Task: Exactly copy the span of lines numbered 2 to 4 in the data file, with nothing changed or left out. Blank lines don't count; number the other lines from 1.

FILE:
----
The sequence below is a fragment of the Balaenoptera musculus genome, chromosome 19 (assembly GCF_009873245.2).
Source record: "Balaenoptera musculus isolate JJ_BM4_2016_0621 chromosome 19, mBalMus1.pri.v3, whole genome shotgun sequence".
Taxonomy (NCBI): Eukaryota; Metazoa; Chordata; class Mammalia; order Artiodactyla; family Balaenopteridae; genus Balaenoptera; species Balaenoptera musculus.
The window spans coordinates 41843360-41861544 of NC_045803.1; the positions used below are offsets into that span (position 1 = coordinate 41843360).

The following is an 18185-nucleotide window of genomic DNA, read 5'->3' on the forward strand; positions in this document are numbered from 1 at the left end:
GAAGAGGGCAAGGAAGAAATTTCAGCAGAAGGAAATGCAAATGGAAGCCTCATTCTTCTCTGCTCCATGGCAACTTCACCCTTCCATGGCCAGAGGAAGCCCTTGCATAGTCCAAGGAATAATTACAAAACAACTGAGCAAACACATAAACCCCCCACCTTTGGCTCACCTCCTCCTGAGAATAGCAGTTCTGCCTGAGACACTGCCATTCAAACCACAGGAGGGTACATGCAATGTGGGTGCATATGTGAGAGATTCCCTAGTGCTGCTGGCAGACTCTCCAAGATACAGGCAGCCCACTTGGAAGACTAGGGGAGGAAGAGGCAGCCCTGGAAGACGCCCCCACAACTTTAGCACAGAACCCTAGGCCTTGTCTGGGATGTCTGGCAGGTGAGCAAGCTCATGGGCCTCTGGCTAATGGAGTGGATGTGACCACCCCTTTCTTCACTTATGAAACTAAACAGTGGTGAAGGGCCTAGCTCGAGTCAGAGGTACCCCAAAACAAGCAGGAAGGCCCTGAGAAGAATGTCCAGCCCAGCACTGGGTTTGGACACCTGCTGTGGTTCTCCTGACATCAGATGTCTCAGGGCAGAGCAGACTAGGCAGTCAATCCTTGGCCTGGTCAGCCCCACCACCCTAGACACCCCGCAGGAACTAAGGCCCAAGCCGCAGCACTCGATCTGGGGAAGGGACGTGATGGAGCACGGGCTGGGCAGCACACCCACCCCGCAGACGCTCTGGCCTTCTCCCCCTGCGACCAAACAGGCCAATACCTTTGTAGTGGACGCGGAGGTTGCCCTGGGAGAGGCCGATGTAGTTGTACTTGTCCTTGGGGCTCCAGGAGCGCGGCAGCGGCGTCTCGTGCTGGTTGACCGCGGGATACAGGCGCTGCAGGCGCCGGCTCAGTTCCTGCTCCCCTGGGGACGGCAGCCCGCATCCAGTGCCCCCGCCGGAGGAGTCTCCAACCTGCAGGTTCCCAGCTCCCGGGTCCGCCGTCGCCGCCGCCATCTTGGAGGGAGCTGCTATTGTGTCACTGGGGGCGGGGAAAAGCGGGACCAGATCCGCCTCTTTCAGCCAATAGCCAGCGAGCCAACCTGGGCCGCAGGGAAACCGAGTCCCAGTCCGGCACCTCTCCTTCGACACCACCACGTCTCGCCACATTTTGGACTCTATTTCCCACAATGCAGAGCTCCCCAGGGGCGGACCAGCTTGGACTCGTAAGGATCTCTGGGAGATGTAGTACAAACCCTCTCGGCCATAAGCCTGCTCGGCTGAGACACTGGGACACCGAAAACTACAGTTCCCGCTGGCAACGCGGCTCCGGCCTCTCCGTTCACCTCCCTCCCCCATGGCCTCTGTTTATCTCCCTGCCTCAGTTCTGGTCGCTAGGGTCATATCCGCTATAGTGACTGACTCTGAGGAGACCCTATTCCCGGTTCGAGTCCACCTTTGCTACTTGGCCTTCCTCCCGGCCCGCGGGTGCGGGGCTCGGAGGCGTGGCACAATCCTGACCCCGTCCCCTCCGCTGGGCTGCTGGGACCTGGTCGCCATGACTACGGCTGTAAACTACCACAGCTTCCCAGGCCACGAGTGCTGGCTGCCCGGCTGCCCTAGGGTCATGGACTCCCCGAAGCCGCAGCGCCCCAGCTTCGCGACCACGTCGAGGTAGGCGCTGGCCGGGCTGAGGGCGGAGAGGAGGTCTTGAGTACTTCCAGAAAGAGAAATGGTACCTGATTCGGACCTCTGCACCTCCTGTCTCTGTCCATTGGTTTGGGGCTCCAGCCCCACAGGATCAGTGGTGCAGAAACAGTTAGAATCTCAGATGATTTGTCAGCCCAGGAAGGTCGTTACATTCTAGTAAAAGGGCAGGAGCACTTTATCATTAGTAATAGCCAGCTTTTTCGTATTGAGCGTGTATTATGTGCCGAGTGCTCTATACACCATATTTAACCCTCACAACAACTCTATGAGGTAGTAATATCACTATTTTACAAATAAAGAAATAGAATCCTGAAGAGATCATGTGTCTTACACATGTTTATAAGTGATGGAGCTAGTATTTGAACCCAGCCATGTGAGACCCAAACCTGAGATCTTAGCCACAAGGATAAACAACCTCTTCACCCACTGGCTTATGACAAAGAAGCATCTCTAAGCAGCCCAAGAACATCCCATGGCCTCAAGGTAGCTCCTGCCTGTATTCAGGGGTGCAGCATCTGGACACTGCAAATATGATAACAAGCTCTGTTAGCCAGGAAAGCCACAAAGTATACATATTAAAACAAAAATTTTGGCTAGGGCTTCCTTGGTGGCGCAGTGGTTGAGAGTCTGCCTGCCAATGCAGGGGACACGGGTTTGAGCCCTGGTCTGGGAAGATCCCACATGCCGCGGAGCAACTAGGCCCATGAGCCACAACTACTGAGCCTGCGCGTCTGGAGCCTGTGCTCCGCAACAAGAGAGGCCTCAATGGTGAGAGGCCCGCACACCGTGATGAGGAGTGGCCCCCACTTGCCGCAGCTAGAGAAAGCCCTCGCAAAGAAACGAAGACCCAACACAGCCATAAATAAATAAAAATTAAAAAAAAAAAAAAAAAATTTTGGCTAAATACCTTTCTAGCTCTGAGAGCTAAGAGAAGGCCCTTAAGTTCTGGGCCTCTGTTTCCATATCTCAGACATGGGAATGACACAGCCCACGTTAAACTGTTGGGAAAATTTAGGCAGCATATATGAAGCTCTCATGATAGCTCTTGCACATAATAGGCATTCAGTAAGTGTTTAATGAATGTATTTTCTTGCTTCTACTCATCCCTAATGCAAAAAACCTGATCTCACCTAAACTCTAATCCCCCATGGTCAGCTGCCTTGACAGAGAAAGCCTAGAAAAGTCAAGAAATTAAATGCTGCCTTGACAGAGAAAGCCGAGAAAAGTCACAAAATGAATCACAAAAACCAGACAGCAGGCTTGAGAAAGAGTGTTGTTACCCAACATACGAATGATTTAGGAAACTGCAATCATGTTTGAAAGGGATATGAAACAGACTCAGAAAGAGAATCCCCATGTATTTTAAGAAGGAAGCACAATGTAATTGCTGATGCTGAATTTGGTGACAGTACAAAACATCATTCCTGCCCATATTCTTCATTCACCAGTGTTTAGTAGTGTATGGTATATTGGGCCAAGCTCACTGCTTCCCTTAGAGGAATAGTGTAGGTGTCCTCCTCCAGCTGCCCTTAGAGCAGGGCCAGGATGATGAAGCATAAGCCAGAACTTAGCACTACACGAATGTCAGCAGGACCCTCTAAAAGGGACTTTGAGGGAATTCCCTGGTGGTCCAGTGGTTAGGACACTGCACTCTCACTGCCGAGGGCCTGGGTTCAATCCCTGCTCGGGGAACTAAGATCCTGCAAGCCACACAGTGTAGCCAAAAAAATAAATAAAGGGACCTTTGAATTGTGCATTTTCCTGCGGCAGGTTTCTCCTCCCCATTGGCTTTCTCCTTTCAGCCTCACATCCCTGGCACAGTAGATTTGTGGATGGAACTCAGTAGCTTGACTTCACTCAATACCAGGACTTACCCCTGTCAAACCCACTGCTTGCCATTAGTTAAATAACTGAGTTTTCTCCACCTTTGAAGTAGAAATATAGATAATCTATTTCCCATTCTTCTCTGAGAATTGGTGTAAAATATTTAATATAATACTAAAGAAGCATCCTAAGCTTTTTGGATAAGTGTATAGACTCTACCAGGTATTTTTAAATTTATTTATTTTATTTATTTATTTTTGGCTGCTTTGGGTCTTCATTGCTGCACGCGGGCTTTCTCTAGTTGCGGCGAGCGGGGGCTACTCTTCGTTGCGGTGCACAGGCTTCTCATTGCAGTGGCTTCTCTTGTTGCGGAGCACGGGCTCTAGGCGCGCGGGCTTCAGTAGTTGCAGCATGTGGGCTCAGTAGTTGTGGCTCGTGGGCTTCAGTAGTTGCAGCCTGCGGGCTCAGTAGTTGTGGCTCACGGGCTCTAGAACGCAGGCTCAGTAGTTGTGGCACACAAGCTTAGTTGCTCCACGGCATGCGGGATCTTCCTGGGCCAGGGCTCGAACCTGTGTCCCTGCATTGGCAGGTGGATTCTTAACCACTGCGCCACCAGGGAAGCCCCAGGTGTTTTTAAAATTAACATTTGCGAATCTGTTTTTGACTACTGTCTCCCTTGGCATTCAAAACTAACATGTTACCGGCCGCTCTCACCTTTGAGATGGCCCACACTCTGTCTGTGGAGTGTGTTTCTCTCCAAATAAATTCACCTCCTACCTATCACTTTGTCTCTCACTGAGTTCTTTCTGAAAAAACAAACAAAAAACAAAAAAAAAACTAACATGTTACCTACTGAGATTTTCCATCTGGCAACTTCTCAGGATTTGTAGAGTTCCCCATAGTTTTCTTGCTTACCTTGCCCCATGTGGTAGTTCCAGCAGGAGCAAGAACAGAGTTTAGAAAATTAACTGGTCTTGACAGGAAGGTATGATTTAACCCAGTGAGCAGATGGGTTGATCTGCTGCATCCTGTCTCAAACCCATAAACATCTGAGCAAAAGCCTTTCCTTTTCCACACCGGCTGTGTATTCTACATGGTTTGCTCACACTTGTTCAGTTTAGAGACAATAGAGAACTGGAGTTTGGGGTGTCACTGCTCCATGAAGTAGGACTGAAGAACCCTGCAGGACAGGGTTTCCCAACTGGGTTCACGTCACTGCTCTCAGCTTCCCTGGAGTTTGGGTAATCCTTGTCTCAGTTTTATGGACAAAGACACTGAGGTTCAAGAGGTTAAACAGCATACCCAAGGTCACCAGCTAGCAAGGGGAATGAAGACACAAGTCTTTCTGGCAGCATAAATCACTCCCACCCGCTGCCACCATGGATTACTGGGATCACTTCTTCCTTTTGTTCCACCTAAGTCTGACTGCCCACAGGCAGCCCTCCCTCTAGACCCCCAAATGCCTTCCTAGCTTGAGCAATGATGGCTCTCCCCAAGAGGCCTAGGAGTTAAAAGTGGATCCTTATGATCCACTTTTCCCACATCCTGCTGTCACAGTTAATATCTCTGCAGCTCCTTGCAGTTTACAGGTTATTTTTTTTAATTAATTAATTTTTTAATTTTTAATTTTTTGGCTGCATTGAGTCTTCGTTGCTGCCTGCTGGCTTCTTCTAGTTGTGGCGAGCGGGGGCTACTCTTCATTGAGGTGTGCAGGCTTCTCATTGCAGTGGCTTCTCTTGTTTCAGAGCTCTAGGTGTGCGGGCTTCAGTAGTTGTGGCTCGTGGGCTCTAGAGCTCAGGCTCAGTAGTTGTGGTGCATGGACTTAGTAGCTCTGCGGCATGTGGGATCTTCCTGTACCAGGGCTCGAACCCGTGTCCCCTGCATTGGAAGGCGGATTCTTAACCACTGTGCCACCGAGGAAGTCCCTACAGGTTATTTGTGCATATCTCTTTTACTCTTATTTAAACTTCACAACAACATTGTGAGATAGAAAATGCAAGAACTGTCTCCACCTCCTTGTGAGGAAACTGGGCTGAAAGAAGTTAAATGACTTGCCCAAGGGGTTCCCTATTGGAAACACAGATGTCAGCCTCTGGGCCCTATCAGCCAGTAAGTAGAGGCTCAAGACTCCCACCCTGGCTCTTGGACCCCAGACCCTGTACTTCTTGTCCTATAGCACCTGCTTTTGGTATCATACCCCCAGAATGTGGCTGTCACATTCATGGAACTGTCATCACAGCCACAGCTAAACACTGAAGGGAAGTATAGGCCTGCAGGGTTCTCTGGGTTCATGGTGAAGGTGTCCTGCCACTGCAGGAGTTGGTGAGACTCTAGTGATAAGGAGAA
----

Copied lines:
Source record: "Balaenoptera musculus isolate JJ_BM4_2016_0621 chromosome 19, mBalMus1.pri.v3, whole genome shotgun sequence".
Taxonomy (NCBI): Eukaryota; Metazoa; Chordata; class Mammalia; order Artiodactyla; family Balaenopteridae; genus Balaenoptera; species Balaenoptera musculus.
The window spans coordinates 41843360-41861544 of NC_045803.1; the positions used below are offsets into that span (position 1 = coordinate 41843360).